This letter to the editor was printed in The Sun, Thursday, November 4, 1909. We have not uncovered the letter he is responding to.
A Characterization of Them by One Who Has No Propaganda to Offer.
To the Editor of The Sun—Sir: In Mr. Ghent’s admirable exposition of myself in a letter to The Sun I fail to perceive a single argument advanced for socialism, but I do perceive something of that irascibility: dogmatism and intolerance which I find in all propagandists. These are the psychological germs of the coming absolutism. At the bottom of Mr. Ghent’s personality, as at the bottom of every socialist, anarchist, communist and social ameliorist, there slumbers the pontiff of a “newer dispensation.” The skilled observer may perceive in this great socialistic movement the beginnings of an intolerant ecclesiasticism, in all enslaving hierarchy, such as Comte planned.
I find all socialists admirable logicians—which means nothing, for logic is merely the mathematical justification of our own prejudices and subconscious tendencies. Each brain, each person, being a premise, each is logical. Socialism, anarchism, communism, Mormonism, are all logical if I grant their several premises. Socialism and anarchism (though their programmes differ widely they agree in this, that they are both optimistic systems, that both believe that the human will is more powerful than cosmic law, that both are ignorant of the ironical principle that roles all human movements) are products of superficial minds—men and women whose hearts are in the right place but unfortunately overflow into their brains. They are incapable of dissociating their heart needs from inexorable, implacable reality.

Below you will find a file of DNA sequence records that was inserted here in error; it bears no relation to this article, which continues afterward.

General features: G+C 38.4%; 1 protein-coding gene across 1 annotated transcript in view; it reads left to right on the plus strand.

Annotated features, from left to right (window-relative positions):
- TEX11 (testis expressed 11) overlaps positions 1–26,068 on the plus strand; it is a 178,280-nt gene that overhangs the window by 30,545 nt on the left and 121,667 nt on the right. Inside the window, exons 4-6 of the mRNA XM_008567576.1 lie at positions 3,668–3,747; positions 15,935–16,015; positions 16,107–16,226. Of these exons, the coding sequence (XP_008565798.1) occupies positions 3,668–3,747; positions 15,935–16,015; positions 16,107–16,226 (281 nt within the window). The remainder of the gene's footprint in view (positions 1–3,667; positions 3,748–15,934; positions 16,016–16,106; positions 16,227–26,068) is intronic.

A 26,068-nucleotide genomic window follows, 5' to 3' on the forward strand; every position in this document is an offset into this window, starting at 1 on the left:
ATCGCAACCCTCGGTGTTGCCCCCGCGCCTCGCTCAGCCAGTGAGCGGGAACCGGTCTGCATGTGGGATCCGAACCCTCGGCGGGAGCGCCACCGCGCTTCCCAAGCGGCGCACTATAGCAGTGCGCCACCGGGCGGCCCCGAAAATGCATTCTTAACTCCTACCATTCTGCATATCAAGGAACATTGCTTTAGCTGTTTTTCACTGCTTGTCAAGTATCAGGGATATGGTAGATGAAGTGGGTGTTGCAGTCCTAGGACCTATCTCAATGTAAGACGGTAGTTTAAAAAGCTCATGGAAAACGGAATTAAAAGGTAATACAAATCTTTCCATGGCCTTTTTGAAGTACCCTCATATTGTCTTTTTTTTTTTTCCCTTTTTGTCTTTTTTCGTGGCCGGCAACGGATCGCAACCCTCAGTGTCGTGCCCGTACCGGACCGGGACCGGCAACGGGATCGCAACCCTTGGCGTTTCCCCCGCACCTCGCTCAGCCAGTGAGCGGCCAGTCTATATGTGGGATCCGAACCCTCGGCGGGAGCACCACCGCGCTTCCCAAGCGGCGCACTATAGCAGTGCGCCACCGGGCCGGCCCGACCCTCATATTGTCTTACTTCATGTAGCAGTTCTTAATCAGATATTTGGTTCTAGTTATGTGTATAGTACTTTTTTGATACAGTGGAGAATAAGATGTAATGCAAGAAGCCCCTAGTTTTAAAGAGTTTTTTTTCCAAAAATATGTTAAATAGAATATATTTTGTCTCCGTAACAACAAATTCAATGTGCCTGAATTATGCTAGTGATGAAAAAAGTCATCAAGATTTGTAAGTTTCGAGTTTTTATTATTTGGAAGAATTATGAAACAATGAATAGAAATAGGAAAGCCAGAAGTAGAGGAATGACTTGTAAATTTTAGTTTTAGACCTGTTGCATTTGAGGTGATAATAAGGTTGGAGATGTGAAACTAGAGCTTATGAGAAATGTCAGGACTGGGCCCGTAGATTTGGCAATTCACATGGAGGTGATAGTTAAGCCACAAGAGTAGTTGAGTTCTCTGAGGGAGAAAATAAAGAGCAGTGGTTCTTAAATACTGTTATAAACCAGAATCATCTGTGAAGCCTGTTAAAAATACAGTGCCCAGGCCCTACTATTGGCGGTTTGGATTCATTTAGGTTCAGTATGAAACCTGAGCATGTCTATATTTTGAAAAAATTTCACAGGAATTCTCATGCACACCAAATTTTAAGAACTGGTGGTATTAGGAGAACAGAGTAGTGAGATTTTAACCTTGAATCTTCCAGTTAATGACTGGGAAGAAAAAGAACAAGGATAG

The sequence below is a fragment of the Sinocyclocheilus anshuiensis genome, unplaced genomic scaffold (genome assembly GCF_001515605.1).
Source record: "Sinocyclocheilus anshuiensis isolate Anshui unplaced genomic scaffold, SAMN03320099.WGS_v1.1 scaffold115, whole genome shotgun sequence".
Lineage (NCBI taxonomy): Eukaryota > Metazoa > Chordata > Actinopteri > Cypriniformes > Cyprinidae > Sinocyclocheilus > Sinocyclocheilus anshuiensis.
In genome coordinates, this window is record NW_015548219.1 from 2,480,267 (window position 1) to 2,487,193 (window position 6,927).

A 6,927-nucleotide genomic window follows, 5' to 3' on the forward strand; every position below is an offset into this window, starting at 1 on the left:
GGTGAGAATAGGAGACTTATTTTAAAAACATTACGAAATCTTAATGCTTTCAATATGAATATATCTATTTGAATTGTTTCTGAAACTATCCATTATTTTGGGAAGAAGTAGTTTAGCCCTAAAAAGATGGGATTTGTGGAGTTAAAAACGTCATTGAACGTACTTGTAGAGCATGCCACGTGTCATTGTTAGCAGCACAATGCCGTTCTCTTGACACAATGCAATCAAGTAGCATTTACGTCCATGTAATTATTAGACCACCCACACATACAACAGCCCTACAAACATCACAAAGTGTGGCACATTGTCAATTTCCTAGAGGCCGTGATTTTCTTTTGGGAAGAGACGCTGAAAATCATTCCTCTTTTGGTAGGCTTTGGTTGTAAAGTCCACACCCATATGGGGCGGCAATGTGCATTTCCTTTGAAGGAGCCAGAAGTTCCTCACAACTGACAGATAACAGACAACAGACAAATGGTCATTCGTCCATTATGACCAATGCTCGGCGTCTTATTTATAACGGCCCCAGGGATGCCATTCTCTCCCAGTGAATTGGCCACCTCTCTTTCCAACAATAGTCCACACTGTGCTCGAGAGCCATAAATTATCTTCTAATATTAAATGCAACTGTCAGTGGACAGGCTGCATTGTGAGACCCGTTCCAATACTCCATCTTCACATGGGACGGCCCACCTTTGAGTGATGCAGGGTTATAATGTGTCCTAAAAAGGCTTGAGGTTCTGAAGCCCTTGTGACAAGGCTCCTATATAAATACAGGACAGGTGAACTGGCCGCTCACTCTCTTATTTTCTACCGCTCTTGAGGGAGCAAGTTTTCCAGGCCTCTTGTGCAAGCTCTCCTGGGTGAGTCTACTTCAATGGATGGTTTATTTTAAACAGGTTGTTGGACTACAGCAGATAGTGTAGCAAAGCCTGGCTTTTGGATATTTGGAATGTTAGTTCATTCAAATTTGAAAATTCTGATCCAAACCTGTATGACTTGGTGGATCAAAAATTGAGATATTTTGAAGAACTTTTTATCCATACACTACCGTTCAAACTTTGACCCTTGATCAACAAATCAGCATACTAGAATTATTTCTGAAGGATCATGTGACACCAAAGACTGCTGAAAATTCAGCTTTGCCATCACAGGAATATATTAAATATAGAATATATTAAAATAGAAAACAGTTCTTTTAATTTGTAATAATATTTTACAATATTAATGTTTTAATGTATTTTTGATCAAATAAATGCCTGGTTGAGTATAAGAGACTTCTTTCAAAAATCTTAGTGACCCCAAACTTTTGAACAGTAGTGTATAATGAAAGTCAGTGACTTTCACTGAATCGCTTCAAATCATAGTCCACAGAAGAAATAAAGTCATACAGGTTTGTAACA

When I said that mankind had alga been the dupe of phrases and words I did not except myself, being still in the flesh. Personally I prefer a beautiful phrase to a dry fact. Being pessimist, an epicurean, a nihilist, I have no programme to offer the world. I am content to be a fascinated spectater of this serio-comic spectacle. I urge Mr. Merit to drop for a few weeks his socialistic bibles and read Swinburne, Keats and Leconte de Lisle. I say unto him also: Better fifty years of Max Stirner than a cycle of Karl Marx.
New York. November 2.